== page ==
The Health Care Debate in South Carolina

A SNAPSHOT OF WHERE WE ARE

Obamacare by Another Means

While the governor and Speaker of the House are promoting what they call an “alternative” to Obamacare’s expansion of Medicaid, the truth is that their plan amounts to virtually the same thing.

It’s true that the House recently objected to outright Medicaid expansion via the state budget. Instead, however, the body adopted a set of provisos (one-year laws that direct agencies to spend money in the way the General Assembly dictates) that would accomplish the federal law’s  overhaul – most notably direct payments to hospitals for uncompensated care.

In the weeks leading up to the House vote on Medicaid expansion, the South Carolina Hospital Association (SCHA) lobbied the House intensely for expansion. The SCHA started a petition drive and held several advocacy days at the State House.

The reasons for SCHA’s energetic advocacy of Medicaid expansion require a little explanation. Back in 2009, the American Hospital Association helped to negotiate the Patient Protection and Affordable Care Act, later popularly termed Obamacare, by agreeing to Disproportionate Share reductions with the stipulation that Medicaid be expanded. What the hospital group did not know at the time is that the U.S. Supreme Court would rule that states are not required to accept the Medicaid expansion. Having banked on an unconstitutional provision of the law, therefore, state hospital groups are now facing heavy losses of government money. (Read SCHA’s more euphemistic interpretation here.)

That is presumably why Gov. Haley and legislative Republicans think taxpayers should provide some relief to the hospitals; hence the “alternative” plan. Whatever their reasons, however, the price tag for just this one component of the House-passed budget is a very considerable $20 million – $14 million of which will come from none other than the federal government. The total cost of this proposal is $83 million, with $62 million coming from state funds.

But once the federal funds are no longer available, lawmakers will almost certainly be forced (politically speaking) into making up the difference with state dollars. In the end, either taxes will have to be raised in order to keep the scheme alive or the state will have to opt into Obamacare’s Medicaid expansion after all.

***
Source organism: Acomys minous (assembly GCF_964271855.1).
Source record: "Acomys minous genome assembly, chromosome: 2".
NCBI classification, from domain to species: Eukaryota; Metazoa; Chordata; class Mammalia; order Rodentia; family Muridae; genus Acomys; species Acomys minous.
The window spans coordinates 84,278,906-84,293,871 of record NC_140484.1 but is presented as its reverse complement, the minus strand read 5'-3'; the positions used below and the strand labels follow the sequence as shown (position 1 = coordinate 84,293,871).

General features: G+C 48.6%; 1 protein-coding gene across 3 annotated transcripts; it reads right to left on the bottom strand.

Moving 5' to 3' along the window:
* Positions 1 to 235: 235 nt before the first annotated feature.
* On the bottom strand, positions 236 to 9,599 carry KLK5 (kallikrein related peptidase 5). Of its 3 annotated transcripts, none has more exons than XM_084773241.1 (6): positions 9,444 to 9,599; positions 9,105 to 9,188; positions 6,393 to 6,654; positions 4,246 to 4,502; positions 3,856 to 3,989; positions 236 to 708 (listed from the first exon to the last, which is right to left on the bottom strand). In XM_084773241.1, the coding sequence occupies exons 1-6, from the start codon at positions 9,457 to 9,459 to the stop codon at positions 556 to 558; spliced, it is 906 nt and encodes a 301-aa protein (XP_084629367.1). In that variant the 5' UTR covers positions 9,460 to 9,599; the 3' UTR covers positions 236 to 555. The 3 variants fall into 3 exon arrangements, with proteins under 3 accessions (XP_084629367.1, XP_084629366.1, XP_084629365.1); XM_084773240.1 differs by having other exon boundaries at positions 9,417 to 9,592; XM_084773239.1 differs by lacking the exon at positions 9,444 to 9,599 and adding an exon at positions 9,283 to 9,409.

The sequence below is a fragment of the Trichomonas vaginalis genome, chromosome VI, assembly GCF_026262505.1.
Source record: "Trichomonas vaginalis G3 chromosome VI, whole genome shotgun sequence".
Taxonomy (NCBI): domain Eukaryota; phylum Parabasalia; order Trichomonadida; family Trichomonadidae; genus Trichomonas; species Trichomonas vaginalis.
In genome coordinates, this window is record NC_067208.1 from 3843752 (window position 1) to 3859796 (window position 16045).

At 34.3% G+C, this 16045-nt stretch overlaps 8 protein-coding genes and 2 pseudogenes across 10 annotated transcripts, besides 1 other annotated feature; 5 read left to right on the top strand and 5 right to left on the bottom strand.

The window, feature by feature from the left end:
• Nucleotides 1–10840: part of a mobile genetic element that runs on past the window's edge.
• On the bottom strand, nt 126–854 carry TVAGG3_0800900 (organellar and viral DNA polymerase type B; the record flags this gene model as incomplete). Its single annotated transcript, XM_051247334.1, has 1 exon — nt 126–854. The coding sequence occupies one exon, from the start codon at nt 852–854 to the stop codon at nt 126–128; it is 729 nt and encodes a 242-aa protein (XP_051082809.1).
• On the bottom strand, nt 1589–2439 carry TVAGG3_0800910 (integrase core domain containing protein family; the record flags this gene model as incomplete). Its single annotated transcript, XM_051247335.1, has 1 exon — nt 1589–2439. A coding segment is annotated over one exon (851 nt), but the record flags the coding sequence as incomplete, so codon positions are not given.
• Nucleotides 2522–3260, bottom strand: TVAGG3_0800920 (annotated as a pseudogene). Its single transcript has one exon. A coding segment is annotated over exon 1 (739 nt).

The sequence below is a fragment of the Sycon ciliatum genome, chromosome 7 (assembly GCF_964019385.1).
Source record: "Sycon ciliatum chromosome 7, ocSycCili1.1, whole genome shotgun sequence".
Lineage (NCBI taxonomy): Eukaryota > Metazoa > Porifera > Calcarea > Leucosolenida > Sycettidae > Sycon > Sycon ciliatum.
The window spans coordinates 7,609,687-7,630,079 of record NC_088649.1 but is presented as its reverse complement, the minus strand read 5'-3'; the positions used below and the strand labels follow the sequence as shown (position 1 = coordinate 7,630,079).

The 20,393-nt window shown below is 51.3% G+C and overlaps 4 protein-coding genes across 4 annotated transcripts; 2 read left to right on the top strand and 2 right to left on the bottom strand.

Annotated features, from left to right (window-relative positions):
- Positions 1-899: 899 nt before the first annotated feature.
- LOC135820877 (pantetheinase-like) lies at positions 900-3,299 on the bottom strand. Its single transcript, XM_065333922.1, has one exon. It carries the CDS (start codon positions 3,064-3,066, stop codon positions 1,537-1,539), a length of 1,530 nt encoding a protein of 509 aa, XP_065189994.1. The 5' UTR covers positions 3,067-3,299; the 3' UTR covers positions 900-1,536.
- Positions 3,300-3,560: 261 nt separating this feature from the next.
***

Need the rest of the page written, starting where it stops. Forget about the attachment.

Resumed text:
Just Saying “No”

One popular misconception – a misconception explicitly circulated by the Hospital Association– is that if South Carolina doesn’t accept the Medicaid expansion, the money will just go to another state. That is flatly untrue. Whatever Medicaid funds South Carolina doesn’t draw down from the federal government will not get spent in any state.

So the federal price tag matters – a lotAn expansion of Medicaid in South Carolina would entail the federal government spending an additional $17 billion over the next ten years – in just one state. That is a massive amount of money (as a comparison, our entire state budget comes to $24 billion), and turning it down would mean the federal government wouldn’t spend it at all. With four straight years of federal deficits greater than $1 trillion, the American republic has reached a point at which further dramatic spending increases are totally irresponsible, whatever special interest groups allege.

Nullification

House lawmakers had an opportunity today to stop the implementation of Obamacare in its tracks. H. 3101 – the Freedom of Health Care Protection Act – while not perfect, would have gone a long way toward blunting the most harmful consequences of Obamacare. Instead of improving the bill – we outlined some components such legislation should have here – the House Judiciary subcommittee on Constitutional Laws essentially removed all enforcement mechanisms – making the law, if it were to pass, pointless.

 

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